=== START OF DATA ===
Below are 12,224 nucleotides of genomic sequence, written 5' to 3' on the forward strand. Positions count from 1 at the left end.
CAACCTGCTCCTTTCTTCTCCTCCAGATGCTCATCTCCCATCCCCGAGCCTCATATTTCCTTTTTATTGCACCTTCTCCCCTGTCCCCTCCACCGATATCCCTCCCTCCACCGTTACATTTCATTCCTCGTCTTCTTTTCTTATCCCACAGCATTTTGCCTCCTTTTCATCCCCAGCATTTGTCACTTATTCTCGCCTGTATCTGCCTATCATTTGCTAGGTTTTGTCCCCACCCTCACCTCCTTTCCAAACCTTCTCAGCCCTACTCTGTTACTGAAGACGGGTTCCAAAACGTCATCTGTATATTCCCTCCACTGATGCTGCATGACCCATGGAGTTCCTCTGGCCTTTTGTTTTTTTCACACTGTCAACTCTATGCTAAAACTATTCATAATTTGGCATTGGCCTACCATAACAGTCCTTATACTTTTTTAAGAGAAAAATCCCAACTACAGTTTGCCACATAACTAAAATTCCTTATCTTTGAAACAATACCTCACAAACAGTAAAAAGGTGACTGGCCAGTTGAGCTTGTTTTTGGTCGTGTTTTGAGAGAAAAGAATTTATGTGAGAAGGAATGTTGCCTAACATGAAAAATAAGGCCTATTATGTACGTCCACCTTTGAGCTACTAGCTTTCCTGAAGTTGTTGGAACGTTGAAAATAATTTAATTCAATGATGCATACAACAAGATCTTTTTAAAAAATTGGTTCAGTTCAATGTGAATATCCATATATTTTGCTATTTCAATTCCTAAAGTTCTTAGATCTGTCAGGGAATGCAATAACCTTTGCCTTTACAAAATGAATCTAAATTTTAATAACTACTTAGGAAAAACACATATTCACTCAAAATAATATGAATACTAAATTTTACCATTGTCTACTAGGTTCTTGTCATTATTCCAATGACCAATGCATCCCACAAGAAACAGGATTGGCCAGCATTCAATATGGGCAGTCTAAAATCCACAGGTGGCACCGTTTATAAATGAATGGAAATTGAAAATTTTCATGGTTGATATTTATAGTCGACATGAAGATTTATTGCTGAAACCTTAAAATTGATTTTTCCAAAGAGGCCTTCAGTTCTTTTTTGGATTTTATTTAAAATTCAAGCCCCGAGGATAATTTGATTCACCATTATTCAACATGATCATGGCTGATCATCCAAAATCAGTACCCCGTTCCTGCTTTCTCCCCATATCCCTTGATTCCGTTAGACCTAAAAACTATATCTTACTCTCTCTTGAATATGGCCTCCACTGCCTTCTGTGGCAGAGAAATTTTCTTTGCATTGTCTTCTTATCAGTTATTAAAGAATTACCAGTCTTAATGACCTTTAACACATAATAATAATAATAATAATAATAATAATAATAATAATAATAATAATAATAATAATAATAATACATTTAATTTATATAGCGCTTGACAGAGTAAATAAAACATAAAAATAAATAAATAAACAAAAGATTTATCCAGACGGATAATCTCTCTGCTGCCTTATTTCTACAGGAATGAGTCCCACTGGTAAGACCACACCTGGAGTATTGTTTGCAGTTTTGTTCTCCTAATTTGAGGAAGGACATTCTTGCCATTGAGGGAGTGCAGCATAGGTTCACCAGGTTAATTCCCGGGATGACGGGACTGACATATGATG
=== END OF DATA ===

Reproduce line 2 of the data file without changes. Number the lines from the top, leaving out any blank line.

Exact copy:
CAACCTGCTCCTTTCTTCTCCTCCAGATGCTCATCTCCCATCCCCGAGCCTCATATTTCCTTTTTATTGCACCTTCTCCCCTGTCCCCTCCACCGATATCCCTCCCTCCACCGTTACATTTCATTCCTCGTCTTCTTTTCTTATCCCACAGCATTTTGCCTCCTTTTCATCCCCAGCATTTGTCACTTATTCTCGCCTGTATCTGCCTATCATTTGCTAGGTTTTGTCCCCACCCTCACCTCCTTTCCAAACCTTCTCAGCCCTACTCTGTTACTGAAGACGGGTTCCAAAACGTCATCTGTATATTCCCTCCACTGATGCTGCATGACCCATGGAGTTCCTCTGGCCTTTTGTTTTTTTCACACTGTCAACTCTATGCTAAAACTATTCATAATTTGGCATTGGCCTACCATAACAGTCCTTATACTTTTTTAAGAGAAAAATCCCAACTACAGTTTGCCACATAACTAAAATTCCTTATCTTTGAAACAATACCTCACAAACAGTAAAAAGGTGACTGGCCAGTTGAGCTTGTTTTTGGTCGTGTTTTGAGAGAAAAGAATTTATGTGAGAAGGAATGTTGCCTAACATGAAAAATAAGGCCTATTATGTACGTCCACCTTTGAGCTACTAGCTTTCCTGAAGTTGTTGGAACGTTGAAAATAATTTAATTCAATGATGCATACAACAAGATCTTTTTAAAAAATTGGTTCAGTTCAATGTGAATATCCATATATTTTGCTATTTCAATTCCTAAAGTTCTTAGATCTGTCAGGGAATGCAATAACCTTTGCCTTTACAAAATGAATCTAAATTTTAATAACTACTTAGGAAAAACACATATTCACTCAAAATAATATGAATACTAAATTTTACCATTGTCTACTAGGTTCTTGTCATTATTCCAATGACCAATGCATCCCACAAGAAACAGGATTGGCCAGCATTCAATATGGGCAGTCTAAAATCCACAGGTGGCACCGTTTATAAATGAATGGAAATTGAAAATTTTCATGGTTGATATTTATAGTCGACATGAAGATTTATTGCTGAAACCTTAAAATTGATTTTTCCAAAGAGGCCTTCAGTTCTTTTTTGGATTTTATTTAAAATTCAAGCCCCGAGGATAATTTGATTCACCATTATTCAACATGATCATGGCTGATCATCCAAAATCAGTACCCCGTTCCTGCTTTCTCCCCATATCCCTTGATTCCGTTAGACCTAAAAACTATATCTTACTCTCTCTTGAATATGGCCTCCACTGCCTTCTGTGGCAGAGAAATTTTCTTTGCATTGTCTTCTTATCAGTTATTAAAGAATTACCAGTCTTAATGACCTTTAACACATAATAATAATAATAATAATAATAATAATAATAATAATAATAATAATAATAATAATAATAATACATTTAATTTATATAGCGCTTGACAGAGTAAATAAAACATAAAAATAAATAAATAAACAAAAGATTTATCCAGACGGATAATCTCTCTGCTGCCTTATTTCTACAGGAATGAGTCCCACTGGTAAGACCACACCTGGAGTATTGTTTGCAGTTTTGTTCTCCTAATTTGAGGAAGGACATTCTTGCCATTGAGGGAGTGCAGCATAGGTTCACCAGGTTAATTCCCGGGATGACGGGACTGACATATGATG